By Byron Anderson
InfoSec Engineer, Atmosera
In a recent conversation with Atmosera’s CISO, who works with me as both a peer and a mentor, it was noted that I bring up Defense in Depth (DiD) very frequently. This left me wondering, “Why Defense in Depth?” What was it about the DiD model that made me inclined to bring it up so often in both internal conversations as well as conversations with clients? It was a topic of a previous blog article I wrote as well as the most recent webinar we did together.
So, I started thinking about why DiD resonates so well with me and causes me to bring it up so frequently…
As both a security practitioner and a general consumer whose information is stored with many different organizations that I do business with – including online retailers, health care providers and financial institutions – information security is very important to me. Security is more critical than ever due to increased regulations and increased expectations of information security. Failure to meet these expectations can result in financial penalties, business reputation damage and possible data breaches. In our modern world, just about all businesses store and/or transfer information that needs to be secured. It’s for these reasons that spreading the word and educating folks about information security is very important and rewarding to me.
The DiD model provides an easy to understand way to help people begin to think about how to approach security in their environment. DiD also scales very well from a basic security implementation to a very comprehensive implementation. I think it’s this combination of characteristics that makes DiD so easy to use in conversation.
Information security is often viewed as complicated, unapproachable, and difficult to implement; however, I don’t believe that to be the case. By having an easy approachable way to begin the conversation it helps people feel more comfortable and more open to the idea of beginning their own DiD approach to information security.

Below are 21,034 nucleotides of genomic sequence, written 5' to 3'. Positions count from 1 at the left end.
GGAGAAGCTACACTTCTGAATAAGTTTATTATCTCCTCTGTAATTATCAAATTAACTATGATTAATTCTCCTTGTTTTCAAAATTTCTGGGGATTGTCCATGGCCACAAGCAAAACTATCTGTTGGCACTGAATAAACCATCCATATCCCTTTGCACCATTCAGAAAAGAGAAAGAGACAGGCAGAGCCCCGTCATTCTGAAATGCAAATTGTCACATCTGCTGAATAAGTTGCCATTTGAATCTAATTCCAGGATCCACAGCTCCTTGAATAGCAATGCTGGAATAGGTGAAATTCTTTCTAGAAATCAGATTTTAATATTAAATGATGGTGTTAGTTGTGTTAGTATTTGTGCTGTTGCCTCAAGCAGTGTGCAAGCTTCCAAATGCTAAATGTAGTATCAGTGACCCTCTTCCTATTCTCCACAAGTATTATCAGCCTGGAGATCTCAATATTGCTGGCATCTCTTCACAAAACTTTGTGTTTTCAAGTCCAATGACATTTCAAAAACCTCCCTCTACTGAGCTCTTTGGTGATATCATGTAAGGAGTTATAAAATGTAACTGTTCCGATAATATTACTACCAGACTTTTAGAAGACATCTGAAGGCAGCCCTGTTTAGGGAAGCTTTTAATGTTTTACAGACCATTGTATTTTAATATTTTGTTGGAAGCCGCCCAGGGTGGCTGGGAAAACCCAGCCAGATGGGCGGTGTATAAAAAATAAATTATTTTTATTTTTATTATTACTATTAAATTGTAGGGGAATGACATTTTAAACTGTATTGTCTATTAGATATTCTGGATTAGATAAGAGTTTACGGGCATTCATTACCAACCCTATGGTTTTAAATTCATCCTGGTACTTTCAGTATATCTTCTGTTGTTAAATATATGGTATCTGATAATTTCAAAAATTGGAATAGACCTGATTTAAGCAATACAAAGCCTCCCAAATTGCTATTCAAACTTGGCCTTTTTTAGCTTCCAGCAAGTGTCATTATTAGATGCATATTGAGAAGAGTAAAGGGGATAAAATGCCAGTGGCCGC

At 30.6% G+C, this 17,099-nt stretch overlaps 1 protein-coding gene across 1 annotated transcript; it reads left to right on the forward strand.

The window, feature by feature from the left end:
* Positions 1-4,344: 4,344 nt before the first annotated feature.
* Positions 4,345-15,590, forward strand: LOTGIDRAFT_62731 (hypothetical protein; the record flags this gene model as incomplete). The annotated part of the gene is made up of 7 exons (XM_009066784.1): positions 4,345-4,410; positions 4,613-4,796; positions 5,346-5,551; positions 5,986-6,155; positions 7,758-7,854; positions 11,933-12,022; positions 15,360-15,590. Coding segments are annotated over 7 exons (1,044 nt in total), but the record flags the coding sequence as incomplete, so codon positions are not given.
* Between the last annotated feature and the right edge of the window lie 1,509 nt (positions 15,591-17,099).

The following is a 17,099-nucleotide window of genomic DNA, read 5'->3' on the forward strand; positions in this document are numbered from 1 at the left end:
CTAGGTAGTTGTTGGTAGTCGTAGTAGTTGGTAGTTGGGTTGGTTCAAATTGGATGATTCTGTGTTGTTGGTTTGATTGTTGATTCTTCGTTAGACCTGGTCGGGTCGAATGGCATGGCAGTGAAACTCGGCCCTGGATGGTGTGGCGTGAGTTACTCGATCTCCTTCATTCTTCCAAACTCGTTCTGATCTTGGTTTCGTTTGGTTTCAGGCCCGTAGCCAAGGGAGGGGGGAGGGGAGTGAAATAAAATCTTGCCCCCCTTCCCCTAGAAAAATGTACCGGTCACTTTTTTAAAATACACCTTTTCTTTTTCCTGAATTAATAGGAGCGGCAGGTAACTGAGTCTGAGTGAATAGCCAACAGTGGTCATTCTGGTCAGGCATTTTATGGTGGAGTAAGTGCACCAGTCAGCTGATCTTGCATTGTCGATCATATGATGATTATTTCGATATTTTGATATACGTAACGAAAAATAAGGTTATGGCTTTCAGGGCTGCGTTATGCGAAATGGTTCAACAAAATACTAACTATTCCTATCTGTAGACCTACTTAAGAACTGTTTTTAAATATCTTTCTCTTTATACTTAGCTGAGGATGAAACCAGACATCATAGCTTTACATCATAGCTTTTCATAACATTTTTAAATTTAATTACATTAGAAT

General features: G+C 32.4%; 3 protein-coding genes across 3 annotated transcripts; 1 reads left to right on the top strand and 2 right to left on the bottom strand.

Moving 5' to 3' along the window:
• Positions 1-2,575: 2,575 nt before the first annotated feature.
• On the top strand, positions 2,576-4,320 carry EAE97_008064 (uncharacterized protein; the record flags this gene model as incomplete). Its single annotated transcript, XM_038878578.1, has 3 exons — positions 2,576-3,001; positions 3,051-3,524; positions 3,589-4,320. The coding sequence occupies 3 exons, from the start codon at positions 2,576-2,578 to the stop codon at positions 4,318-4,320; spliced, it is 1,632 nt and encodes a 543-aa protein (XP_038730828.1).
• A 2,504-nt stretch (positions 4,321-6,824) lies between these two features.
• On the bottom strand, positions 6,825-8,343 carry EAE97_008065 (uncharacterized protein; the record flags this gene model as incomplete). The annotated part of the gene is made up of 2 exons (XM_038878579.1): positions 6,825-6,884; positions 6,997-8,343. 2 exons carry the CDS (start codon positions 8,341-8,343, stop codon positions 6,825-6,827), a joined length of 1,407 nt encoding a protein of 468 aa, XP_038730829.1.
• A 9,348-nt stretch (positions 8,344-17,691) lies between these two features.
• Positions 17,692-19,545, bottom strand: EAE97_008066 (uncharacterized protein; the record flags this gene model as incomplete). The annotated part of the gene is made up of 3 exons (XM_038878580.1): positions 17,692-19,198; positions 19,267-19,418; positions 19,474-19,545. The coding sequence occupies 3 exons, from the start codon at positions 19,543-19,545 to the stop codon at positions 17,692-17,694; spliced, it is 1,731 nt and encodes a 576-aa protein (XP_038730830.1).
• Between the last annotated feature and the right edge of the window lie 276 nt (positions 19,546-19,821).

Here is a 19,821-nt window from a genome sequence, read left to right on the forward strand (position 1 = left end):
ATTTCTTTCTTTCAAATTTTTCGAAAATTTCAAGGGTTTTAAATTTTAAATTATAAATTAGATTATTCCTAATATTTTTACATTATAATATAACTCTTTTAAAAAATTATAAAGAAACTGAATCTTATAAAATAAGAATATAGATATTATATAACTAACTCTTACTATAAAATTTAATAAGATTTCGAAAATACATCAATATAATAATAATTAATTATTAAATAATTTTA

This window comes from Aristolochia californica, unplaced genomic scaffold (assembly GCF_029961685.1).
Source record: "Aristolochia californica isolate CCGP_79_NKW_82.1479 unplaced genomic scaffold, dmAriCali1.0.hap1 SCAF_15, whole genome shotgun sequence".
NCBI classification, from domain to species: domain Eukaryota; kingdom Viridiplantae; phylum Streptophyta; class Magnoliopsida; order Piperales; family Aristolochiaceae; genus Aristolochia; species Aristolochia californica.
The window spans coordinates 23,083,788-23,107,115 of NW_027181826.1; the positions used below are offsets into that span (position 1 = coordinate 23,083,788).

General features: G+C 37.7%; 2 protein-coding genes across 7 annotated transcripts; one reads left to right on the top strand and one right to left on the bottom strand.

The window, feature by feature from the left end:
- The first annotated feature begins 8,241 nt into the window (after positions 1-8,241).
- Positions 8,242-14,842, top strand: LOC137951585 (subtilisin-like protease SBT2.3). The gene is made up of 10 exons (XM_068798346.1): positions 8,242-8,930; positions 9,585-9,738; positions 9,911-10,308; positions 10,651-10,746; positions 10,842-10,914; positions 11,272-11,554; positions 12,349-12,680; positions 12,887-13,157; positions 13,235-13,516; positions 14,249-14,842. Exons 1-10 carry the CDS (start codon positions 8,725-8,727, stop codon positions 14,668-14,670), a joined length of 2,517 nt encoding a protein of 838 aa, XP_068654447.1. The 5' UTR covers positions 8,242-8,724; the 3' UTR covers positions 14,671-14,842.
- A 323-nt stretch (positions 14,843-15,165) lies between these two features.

The DiD model is easy to understand because it takes the focus away from the technical elements and focuses on the basic design element of layers. These are the 10 basic proficiencies to begin a Defense in Depth approach:
- Patching – application of current updates to Operating Systems, software, platforms and devices
- Firewall – part of a computer system or network which is designed to block unauthorized access while permitting outward communication
- IPS/IDS is Intrusion Prevention System / Intrusion Detection System; these are features commonly found in modern firewalls
- Log Management – centralization, storage, and retention of log data
- A SIEM (Security Information Event Management) system is often used as it provides advanced data analytics purposes
- Change Management – controlled identification, implementation, tracking, and approval of required changes
- End Point Protection – use of software that provides protection to end-points such as servers and workstations from viruses, malware and other potentially unwanted or malicious activity
- Account & Permission Review – regular review of user accounts and the permissions associated with those accounts
- Security Training – training of employees on basic security best practices such as “how to avoid email scams”
- Vulnerability Management – process of regular identification and review of known vulnerabilities within your environment and follow-up remediation efforts
- Incident Response Plan –a systematic and documented method of approaching and managing situations resulting from IT security incidents or breaches
- Disaster Recovery – a documented, structured approach with instructions for responding to unplanned incidents
While the DiD model is very simple in concept, it can scale from a basic security program to a complex security program. This means that it’s both a model you can start out with some basic security tools and processes and grow with throughout your security journey. In information security we often refer to “maturity models”, which are models to determine how mature your information security program is in comparison to what is possible. DiD allows you to begin with just a few security measures, or layers, and continue to add and improve those layers over time; ultimately increasing your maturity model.
I really want to make information security seem more approachable so that it’s embraced by more people and organizations; DiD allows me to do this. We recently presented a webinar, Building a Foundation for Defense in Depth: 10 Security Proficiencies, designed to help make information security approachable using DiD. As part of that webinar, we also created an interactive security self-evaluation worksheet that assesses your organization’s current security profile and provides basic building blocks to help begin or advance your information security journey. If you have more security questions or if you’re looking for a trusted expert to help implement a DiD framework for your organization, contact us today.